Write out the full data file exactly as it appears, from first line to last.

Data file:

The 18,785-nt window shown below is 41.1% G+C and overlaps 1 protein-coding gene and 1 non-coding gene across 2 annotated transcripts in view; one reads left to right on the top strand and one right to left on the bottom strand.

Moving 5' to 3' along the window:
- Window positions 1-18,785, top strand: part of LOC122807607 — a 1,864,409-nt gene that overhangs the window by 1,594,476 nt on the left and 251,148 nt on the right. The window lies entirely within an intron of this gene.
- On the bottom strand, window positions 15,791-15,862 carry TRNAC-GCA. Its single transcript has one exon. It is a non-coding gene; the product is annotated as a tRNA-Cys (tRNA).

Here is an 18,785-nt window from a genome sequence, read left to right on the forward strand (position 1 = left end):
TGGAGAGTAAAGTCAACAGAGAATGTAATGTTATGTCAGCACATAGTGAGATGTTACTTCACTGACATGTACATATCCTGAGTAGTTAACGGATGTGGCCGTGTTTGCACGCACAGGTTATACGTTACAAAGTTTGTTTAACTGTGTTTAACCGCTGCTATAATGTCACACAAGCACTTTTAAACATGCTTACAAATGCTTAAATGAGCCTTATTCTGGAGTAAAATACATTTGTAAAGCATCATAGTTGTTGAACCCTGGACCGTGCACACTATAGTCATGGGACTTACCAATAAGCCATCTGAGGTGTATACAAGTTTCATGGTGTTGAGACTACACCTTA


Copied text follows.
The 18,785-nt window shown below is 41.1% G+C and overlaps 1 protein-coding gene and 1 non-coding gene across 2 annotated transcripts in view; one reads left to right on the top strand and one right to left on the bottom strand.

Moving 5' to 3' along the window:
- Window positions 1-18,785, top strand: part of LOC122807607 — a 1,864,409-nt gene that overhangs the window by 1,594,476 nt on the left and 251,148 nt on the right. The window lies entirely within an intron of this gene.
- On the bottom strand, window positions 15,791-15,862 carry TRNAC-GCA. Its single transcript has one exon. It is a non-coding gene; the product is annotated as a tRNA-Cys (tRNA).

Here is an 18,785-nt window from a genome sequence, read left to right on the forward strand (position 1 = left end):
TGGAGAGTAAAGTCAACAGAGAATGTAATGTTATGTCAGCACATAGTGAGATGTTACTTCACTGACATGTACATATCCTGAGTAGTTAACGGATGTGGCCGTGTTTGCACGCACAGGTTATACGTTACAAAGTTTGTTTAACTGTGTTTAACCGCTGCTATAATGTCACACAAGCACTTTTAAACATGCTTACAAATGCTTAAATGAGCCTTATTCTGGAGTAAAATACATTTGTAAAGCATCATAGTTGTTGAACCCTGGACCGTGCACACTATAGTCATGGGACTTACCAATAAGCCATCTGAGGTGTATACAAGTTTCATGGTGTTGAGACTACACCTTA